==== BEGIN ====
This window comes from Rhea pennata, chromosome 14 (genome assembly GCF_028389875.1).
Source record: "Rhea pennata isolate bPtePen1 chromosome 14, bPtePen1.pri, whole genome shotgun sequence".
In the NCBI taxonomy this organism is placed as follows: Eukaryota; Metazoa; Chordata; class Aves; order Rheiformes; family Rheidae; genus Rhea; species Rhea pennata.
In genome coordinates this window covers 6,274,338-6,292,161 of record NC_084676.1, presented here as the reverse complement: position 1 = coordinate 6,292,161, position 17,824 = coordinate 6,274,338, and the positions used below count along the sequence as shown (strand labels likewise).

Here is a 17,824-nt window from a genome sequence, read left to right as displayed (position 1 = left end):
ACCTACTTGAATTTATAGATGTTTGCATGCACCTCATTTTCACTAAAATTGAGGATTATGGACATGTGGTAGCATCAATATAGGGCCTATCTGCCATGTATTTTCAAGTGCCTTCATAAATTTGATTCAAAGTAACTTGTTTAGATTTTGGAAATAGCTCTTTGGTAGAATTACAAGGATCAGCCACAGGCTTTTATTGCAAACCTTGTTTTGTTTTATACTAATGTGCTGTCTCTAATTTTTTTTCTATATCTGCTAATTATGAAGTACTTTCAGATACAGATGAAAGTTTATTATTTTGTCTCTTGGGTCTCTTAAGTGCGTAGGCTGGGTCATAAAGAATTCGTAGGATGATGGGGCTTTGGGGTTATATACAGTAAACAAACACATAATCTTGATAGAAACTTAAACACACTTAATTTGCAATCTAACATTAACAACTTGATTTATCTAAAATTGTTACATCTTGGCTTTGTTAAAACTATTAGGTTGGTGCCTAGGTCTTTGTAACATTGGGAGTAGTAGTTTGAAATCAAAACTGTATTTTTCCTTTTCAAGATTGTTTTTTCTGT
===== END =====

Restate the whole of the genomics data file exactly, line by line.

This window comes from Rhea pennata, chromosome 14 (genome assembly GCF_028389875.1).
Source record: "Rhea pennata isolate bPtePen1 chromosome 14, bPtePen1.pri, whole genome shotgun sequence".
In the NCBI taxonomy this organism is placed as follows: Eukaryota; Metazoa; Chordata; class Aves; order Rheiformes; family Rheidae; genus Rhea; species Rhea pennata.
In genome coordinates this window covers 6,274,338-6,292,161 of record NC_084676.1, presented here as the reverse complement: position 1 = coordinate 6,292,161, position 17,824 = coordinate 6,274,338, and the positions used below count along the sequence as shown (strand labels likewise).

Here is a 17,824-nt window from a genome sequence, read left to right as displayed (position 1 = left end):
ACCTACTTGAATTTATAGATGTTTGCATGCACCTCATTTTCACTAAAATTGAGGATTATGGACATGTGGTAGCATCAATATAGGGCCTATCTGCCATGTATTTTCAAGTGCCTTCATAAATTTGATTCAAAGTAACTTGTTTAGATTTTGGAAATAGCTCTTTGGTAGAATTACAAGGATCAGCCACAGGCTTTTATTGCAAACCTTGTTTTGTTTTATACTAATGTGCTGTCTCTAATTTTTTTTCTATATCTGCTAATTATGAAGTACTTTCAGATACAGATGAAAGTTTATTATTTTGTCTCTTGGGTCTCTTAAGTGCGTAGGCTGGGTCATAAAGAATTCGTAGGATGATGGGGCTTTGGGGTTATATACAGTAAACAAACACATAATCTTGATAGAAACTTAAACACACTTAATTTGCAATCTAACATTAACAACTTGATTTATCTAAAATTGTTACATCTTGGCTTTGTTAAAACTATTAGGTTGGTGCCTAGGTCTTTGTAACATTGGGAGTAGTAGTTTGAAATCAAAACTGTATTTTTCCTTTTCAAGATTGTTTTTTCTGT